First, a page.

Is A Data Breach A Life Or Death Situation?

2012-12-13 by eabsetz Life-and-death

Most people would agree that security is important; however, many would have a hard time saying that a data breach could be a life or death situation. Sadly, in the past few weeks there have been two cases that may qualify for that characterization in the news.

The first case is the data breach at King Edward VII Hospital on December 4, 2012. Two Australian radio show hosts prank called the hospital in a joking attempt to get information on the condition of the Duchess of Cambridge. To their surprise the nurse, who answered the phone, fell for the hoax and provided them with information on the Duchess's condition and care. Last Friday, Jacintha Saldanha, the 46 year old nurse who provided the information, committed suicide just two days after news of the breach was released.

The second case involves a data breach that occurred September 28, 2012 at the University of Georgia. A former student gained unauthorized access to a server containing 8,500 former and current employees' names, Social Security numbers, and other sensitive information. Still in the midst of investigation, police announced on Tuesday that Charles Stapler Stell, the 26 year old behind the data breach, passed away with no indication of foul play and most likely the result of suicide.

In these two cases, the data breaches and their consequences appeared to have pushed these individuals into a life or death decision. As the importance of privacy and security breaches increases, we have now seen there are potential ramifications to the people involved, more than just notification and credit monitoring.

As breaches unfortunately become more commonplace, organizations impacted should ensure that they not only have a response plan for dealing with the incident, but also how to constructively handle any employees at fault. While discipline from HR may be on the agenda, organizations need to ensure the wellbeing of their employees as they process their actions.



by Anonymous on 2012-12-13 (over 1 year ago)

A data breach absolutely can cause death. Think medical identity theft. There was a case where a man's insurance information was stolen. The identity thief got free medical services, and the *thief's* diabetic condition was saved to the *victim's* record. Unrelated, the victim later had a heart attack and was rushed to the hospital. Doctors saw from his record that the victim was diabetic, but of course it was the thief that was diabetic. The problem is that Doctors will treat diabetic heart attack patients differently. Fortunately in this case, the error was caught, but this could have resulted in different, potentially less effective emergency treatment. I'm sorry that I don't have references, but if you Google "Medical Identity Theft" you should be able to find it.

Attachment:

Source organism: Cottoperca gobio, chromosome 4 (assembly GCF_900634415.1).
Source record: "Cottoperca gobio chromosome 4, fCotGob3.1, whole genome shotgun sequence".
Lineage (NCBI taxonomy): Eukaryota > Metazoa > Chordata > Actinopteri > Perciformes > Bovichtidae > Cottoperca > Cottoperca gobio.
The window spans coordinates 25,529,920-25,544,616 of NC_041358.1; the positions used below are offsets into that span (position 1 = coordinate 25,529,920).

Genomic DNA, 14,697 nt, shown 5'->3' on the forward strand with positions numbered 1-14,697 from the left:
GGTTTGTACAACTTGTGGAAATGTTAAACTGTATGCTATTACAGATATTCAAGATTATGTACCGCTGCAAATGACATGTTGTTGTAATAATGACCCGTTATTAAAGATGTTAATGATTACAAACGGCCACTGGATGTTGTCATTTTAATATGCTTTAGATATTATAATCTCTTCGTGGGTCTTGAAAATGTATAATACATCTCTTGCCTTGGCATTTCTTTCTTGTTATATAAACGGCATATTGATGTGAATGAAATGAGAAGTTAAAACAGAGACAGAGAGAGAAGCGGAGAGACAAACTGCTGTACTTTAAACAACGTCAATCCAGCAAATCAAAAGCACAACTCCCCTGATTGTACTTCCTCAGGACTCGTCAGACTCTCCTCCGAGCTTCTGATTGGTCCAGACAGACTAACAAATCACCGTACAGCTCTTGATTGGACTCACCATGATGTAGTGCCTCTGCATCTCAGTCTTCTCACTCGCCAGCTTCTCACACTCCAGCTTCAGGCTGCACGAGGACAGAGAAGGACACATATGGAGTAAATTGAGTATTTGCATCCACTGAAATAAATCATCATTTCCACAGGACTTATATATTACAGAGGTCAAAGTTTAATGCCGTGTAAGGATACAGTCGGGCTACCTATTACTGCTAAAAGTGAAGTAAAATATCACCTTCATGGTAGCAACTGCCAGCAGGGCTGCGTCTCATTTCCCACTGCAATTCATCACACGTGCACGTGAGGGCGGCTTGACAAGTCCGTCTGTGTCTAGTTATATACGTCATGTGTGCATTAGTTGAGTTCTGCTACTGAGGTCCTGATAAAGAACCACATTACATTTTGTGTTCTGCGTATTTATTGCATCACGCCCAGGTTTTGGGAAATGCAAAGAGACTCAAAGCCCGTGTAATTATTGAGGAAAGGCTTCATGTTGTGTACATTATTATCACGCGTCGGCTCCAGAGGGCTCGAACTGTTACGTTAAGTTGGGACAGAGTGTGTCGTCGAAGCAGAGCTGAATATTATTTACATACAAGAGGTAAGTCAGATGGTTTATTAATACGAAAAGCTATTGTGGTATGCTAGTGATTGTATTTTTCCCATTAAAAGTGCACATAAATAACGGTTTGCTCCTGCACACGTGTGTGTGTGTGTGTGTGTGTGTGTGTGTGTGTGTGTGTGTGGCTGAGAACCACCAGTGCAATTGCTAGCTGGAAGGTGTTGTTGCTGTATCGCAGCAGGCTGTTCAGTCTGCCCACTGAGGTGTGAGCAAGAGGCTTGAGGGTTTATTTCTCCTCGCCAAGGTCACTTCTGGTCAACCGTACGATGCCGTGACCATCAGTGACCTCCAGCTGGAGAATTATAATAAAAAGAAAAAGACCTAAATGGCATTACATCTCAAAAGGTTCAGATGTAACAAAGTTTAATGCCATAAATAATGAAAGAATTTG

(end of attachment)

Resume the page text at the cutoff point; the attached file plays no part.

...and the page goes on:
by Anonymous on 2012-12-13 (over 1 year ago)

It seems important not to get hung up on only safeguarding the well-being of those employees participating in data breaches; At least an equal importance has to be attached to the well-being of those affected by their data being lost/leaked/unlawfully accessed.

An extreme but factual example of one of those breaches would be where a young woman was murdered by her ex-boyfriend soon after he unlawfully obtained the details of the keeper of a motor vehicles registered keeper — who was her new boyfriend. Rumour had it that he was arrested enroute to the new boyfriends address, but not having been involved in that part of the case I was unable to corroborate that.

Sensitivity about the well-being of all those involved in any data breach is required if ongoing problems following them are to be minimised.

by Dissent [DataLoss Archaeologist] on 2012-12-17 (over 1 year ago)

A third example of life or death situation resulting from a breach: patients at a Zambian cancer hospital faced increased risk of death after computers with all of their medical and treatment records were stolen and doctors couldn't operate or treat them without the information in those records:

New Comment

Are you human?

Sponsored By: Rbs Zecurion
Use of the DataLossDB, and its exports, RSS feeds, reports, or other materials produced on this site by the Open Security Foundation requires authorization and potential licensing arrangements. For more information, please e-mail [email protected] with a brief summary of how you would like to use this information; product, service, research, etc.
© 2005 - 2014, Open Security Foundation, All Rights Reserved.